Interest Only for You?

By: Mike Tolbert
By: Mike Tolbert

Twenty-seven-year-old Jo Lynn Rosemas is looking to buy a home. With rising real estate prices its tough, but she may have found a way.

Jo Lynn says, "The houses out there now that I've been looking at I can't afford because they’re so much and you can't get enough home, but with an interest only loan, I can get a bigger house, more yard, more square footage, all that stuff."

Locally, interest only loans have become the preferred method of financing. According to Loan Performance, five percent of Panama City home buyers chose interest only loans in 2001. That number jumped to 60 percent in 2004.

Compare that to Fort Walton Beach where 1.9 percent of buyers chose the interest only option in 2001, to a whopping 71 percent in 2004, but experts say these loans aren't for everyone.

Jim Dake, a mortgage broker, says, "They need to be aware of the fact the when that interest only period comes up, their payment could go up considerably and that there could create a lot of payment shock."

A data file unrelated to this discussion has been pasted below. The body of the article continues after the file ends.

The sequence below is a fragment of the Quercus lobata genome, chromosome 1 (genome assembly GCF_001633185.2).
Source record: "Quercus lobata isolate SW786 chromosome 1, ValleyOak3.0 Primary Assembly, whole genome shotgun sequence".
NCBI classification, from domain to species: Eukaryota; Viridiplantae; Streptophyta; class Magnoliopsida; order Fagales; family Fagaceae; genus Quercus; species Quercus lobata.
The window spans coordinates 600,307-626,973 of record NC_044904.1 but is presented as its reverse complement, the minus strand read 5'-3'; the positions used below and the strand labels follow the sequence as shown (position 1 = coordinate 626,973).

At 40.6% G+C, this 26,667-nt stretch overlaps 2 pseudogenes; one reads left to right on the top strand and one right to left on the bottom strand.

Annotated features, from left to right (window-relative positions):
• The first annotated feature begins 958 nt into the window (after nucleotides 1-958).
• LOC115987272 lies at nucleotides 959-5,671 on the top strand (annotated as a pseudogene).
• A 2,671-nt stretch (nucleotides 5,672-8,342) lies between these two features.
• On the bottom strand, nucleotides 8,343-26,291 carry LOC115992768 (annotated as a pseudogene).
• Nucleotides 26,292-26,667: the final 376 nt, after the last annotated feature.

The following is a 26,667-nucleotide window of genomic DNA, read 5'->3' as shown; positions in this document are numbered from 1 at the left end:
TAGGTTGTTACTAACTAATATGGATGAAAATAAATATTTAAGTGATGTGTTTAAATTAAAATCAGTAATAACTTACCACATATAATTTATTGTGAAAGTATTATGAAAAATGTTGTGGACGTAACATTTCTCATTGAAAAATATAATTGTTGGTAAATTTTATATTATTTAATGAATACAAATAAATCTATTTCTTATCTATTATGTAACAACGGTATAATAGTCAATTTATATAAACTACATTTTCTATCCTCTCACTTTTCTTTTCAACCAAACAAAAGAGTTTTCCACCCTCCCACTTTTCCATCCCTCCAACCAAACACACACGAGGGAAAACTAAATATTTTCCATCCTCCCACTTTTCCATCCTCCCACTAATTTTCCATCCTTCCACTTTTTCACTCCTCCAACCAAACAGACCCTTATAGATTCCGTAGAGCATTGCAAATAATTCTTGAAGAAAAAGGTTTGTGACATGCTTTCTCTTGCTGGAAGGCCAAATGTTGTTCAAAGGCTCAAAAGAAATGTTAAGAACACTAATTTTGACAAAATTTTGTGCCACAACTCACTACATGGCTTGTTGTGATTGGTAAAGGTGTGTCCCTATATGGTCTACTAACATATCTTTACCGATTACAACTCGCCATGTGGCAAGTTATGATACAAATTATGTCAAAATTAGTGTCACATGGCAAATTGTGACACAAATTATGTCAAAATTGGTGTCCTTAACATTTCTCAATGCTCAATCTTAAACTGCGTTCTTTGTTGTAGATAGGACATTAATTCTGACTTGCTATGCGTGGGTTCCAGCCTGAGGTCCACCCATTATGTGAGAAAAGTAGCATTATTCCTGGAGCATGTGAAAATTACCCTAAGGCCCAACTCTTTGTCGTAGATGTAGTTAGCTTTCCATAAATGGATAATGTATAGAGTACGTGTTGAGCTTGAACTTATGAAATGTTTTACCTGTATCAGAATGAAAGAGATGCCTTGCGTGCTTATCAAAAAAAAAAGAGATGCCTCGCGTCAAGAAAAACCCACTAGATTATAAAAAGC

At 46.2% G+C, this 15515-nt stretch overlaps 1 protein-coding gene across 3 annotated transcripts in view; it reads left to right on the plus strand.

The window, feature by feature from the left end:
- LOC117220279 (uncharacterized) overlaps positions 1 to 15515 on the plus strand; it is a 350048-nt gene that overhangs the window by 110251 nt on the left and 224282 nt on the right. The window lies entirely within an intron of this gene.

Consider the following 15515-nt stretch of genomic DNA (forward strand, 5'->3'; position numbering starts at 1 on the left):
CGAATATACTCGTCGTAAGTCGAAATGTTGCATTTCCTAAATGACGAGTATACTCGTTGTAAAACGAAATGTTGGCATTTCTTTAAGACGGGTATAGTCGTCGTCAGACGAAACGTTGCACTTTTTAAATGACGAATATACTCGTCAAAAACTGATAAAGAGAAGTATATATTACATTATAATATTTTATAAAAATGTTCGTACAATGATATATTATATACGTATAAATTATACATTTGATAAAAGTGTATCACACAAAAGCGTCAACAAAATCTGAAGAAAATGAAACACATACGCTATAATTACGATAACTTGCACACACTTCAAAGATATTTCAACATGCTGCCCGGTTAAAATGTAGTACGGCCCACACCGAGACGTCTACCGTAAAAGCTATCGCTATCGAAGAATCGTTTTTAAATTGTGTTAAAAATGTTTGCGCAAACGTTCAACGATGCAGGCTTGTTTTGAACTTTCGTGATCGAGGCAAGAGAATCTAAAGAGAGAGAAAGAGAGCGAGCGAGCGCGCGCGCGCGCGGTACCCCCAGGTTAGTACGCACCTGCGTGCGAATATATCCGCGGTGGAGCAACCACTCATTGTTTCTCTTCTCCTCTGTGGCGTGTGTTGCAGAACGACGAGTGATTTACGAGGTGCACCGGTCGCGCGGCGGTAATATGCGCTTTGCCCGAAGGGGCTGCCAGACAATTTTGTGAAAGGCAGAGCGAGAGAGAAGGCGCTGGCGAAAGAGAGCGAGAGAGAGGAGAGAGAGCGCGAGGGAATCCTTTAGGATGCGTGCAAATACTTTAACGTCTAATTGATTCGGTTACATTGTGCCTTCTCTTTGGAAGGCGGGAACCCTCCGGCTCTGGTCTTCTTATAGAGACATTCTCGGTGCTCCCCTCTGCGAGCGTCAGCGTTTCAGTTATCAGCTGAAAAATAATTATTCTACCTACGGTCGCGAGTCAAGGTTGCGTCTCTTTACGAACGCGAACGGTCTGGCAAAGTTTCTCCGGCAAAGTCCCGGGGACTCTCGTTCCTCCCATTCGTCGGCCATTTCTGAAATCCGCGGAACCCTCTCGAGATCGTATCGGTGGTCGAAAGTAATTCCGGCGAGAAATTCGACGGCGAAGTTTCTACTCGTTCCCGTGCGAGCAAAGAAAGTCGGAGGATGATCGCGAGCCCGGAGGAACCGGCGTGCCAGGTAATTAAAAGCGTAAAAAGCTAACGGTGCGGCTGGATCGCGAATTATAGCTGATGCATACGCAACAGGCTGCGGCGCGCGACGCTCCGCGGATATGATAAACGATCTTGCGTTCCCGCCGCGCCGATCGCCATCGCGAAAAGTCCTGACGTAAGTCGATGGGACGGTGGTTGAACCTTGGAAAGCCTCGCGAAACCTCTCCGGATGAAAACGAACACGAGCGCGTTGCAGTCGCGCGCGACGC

Also, you're betting your home will appreciate to cover the higher cost of paying back the loan, but for someone not planning on staying long-term, they might worry about committing to a fixed rate mortgage.

"I'm not sure if I'm going to be her for 30 years. Probably not, probably five at the most."

It is why no-interest makes sense for Jo Lynn and so many others.

Experts say much of the interest only loans are due to speculators who buy and sell condos, often before they're even built.


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